Our thriving Tree squirrel population never falls short on offering photo opportunities especially on cold winter mornings when they sunning themselves before they start their day of foraging.
Love was in the air, and so much so that even these leopards tails felt it.
We recently had Machaton lioness in front of camp at our waterhole. It is moments like this that one realises that you are in the middle of ther bush, when you can see a lion right from your doorstep.
This new young male leopard to our area comes with a remarkable story. He has traveled a huge distance to get here. His name is Makhombo and he was born in the Sabi Sands which is another private reserve adjoining the Kruger National Park, the distance he traveled from his birth place to here is rough 90km, it is truly unbelievable the distances that these animals travel.
A lone lioness was seen on one occasion, it seemed as though she was nursing cubs, the guides tried their best to keep up with her but eventually had to give up when she moved into the dense vegetation of one of our river beds. It will be interesting to see if she shows herself again and perhaps next time it will be with her cubs.
A zebra stallion displaying the Flehmen grimace reading the scent of one of his females to see if she is ready for mating.
One of the Mbirri males, these males haven't been seen as regularly as they have been in the past, we can only presume that it is the presence of the two new males in the area and perhaps the lure of females further north from us resulting in their lack of presence lately.
Mazinyo male killed a young kudu producing a spectacular sighting of this large male leopard, he displayed awesome power as he hoisted the large kill into a tree to keep it out of the reach of the hyenas that swarmed the area, the power of leopards never ceases to amaze onlookers.
A welcome surprise at the Mazinyo sighting was when Nyeleti appeared on the scene, and turned the already incredible sighting into something very rarely seen, leopards mating. Since the arrival of Mazinyo we have been wishing for this union between these two leopards as their relaxed attitudes would allow for us to witness this rare event, and they did not disappoint, mating repeatedly right next to our game viewers.
If you have visited Umlani, you would have noticed the rock gardens around camp filled with Aloes, these flower in winter turning the surrounds around camp a bright orange, these flowers full of nectar attract a vast array of birdlife that feed on it, this Marico sunbird is one of those and one is pleasantly surprised at the photographic opportunities you can get even just in and around the camp itself.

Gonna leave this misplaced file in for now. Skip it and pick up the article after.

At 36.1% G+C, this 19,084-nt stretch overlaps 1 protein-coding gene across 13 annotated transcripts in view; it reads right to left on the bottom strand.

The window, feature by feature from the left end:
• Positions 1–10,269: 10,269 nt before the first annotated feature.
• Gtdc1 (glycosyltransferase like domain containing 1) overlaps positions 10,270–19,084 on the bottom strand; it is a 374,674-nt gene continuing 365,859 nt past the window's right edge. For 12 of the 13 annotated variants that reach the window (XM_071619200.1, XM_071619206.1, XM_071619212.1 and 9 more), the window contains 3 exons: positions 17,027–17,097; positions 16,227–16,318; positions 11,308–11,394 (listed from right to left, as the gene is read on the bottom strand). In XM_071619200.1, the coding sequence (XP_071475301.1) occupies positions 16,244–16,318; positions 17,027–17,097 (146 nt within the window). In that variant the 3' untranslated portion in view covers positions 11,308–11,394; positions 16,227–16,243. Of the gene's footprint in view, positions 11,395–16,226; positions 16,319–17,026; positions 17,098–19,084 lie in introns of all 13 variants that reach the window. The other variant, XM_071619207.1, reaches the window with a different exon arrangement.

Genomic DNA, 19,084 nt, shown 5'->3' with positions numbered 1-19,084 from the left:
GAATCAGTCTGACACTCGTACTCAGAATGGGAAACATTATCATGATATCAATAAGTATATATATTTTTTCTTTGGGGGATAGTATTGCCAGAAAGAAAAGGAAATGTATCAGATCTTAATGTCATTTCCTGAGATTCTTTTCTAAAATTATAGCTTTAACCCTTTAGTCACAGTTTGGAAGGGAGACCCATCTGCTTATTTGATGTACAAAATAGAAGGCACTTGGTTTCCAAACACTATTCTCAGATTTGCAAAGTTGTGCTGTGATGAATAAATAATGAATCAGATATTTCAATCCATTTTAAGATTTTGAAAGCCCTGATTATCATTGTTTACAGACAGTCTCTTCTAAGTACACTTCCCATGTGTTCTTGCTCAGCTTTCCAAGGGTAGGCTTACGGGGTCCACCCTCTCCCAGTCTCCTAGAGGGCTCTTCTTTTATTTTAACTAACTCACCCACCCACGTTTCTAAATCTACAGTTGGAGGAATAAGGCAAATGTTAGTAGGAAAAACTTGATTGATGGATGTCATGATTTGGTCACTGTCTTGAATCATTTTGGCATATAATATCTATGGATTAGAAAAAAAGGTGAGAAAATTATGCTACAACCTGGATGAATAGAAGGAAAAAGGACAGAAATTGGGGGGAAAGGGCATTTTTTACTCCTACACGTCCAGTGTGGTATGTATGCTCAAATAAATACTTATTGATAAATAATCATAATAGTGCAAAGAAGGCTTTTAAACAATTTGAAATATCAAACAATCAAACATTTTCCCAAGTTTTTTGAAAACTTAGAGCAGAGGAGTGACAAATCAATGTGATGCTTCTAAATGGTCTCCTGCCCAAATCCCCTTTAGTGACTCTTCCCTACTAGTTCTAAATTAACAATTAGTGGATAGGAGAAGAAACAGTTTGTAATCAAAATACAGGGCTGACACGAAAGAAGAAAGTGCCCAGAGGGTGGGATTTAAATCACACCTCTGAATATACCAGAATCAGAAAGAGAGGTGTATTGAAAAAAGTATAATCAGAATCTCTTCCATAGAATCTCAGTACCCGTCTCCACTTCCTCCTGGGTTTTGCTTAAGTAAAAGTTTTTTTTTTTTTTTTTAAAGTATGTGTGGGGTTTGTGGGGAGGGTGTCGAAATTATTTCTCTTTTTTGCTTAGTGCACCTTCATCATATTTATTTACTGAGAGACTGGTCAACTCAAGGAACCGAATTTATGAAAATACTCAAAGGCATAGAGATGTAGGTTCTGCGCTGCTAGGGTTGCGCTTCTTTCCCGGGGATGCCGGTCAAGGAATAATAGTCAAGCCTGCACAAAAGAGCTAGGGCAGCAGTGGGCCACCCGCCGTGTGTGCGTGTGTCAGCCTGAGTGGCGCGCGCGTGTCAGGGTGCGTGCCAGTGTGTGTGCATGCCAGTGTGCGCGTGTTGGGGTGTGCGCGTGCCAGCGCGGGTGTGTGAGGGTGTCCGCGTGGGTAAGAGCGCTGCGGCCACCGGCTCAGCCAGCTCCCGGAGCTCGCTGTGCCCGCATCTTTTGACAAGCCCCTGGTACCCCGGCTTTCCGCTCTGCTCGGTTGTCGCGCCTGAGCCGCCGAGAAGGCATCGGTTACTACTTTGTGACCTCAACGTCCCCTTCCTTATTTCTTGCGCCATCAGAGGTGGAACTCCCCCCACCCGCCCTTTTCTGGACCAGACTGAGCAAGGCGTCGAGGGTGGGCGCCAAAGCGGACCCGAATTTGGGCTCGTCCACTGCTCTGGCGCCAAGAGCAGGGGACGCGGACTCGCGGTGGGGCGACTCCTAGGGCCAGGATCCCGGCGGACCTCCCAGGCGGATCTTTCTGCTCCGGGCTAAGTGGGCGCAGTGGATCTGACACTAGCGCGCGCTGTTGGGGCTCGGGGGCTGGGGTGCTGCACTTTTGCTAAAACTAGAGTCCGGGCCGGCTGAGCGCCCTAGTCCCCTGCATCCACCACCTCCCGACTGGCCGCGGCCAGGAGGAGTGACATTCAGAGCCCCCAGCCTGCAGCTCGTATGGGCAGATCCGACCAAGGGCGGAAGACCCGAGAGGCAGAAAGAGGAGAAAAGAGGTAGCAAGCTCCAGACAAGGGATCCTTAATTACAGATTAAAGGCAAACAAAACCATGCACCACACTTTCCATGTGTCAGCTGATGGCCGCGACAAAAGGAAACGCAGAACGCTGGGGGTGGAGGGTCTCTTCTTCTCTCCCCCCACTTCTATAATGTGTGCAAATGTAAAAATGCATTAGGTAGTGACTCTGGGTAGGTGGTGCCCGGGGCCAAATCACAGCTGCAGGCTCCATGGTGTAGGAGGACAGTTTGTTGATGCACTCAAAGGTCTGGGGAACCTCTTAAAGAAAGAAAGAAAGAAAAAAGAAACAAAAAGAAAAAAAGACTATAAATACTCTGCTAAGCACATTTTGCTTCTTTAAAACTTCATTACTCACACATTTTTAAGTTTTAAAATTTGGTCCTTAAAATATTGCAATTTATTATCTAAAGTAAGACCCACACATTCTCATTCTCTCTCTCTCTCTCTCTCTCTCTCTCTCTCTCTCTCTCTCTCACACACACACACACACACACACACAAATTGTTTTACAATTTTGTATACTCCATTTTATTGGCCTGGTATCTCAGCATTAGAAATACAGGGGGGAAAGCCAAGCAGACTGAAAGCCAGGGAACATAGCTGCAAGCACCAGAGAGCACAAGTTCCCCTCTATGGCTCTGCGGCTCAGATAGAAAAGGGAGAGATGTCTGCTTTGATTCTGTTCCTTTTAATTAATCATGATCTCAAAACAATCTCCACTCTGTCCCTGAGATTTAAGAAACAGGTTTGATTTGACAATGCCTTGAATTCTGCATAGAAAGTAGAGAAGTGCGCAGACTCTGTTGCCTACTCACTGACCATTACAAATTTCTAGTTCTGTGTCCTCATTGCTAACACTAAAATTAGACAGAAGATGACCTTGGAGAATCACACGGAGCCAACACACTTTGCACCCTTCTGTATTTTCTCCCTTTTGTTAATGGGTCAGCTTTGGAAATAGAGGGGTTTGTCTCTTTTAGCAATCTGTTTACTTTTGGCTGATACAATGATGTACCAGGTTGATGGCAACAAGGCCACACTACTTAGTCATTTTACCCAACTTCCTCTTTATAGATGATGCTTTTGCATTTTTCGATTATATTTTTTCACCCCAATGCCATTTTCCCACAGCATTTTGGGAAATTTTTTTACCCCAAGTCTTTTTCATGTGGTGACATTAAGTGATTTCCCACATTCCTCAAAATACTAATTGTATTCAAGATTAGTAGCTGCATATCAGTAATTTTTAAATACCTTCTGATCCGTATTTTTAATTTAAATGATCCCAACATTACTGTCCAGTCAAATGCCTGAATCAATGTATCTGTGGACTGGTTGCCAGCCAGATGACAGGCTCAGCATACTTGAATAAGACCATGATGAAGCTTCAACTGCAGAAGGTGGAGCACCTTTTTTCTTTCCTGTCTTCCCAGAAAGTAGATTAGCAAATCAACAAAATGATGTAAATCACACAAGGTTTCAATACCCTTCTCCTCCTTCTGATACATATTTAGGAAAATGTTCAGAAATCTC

One of the big highlights was finding the Machaton lioness with three small cubs, just when we thought there could be no more said about this legendary lioness, then more is added to her story. However our excitement was short lived as it seems the strain of being alone and old was too much for the lioness and it looks like the cubs did not make it. It is always sad especially in a situation that to us is dire but for an animal it is just life in the wild which is relentless and hard.
A lone giraffe pausing in the golden light of late afternoon after quenching its thirst at one of our remaining waterholes.
As mentioned earlier, Nyeleti has not been seen for the last few month and there was much talk amongst the guides as to where she was and even if she was still alive, her arrival at the Mazinyo sighting was welcome and it was so good to see she is still alive and well and looking to have cubs, her transformation from adolescent to adult is now complete and interesting times lie ahead as Marula seems to be pushing into her territory, will she stay and fight for her turf or will she give it up to the older bigger Marula? only time will tell...
That is all for this action pack bumper blog, hopefully the feast of pictures will keep everyone going until next month when we see what nature has in store for us here at Umlanmi Bushcamp.
Written by: Greg McCall-Peat
Photographed by: Greg McCall-Peat & Oliver Lane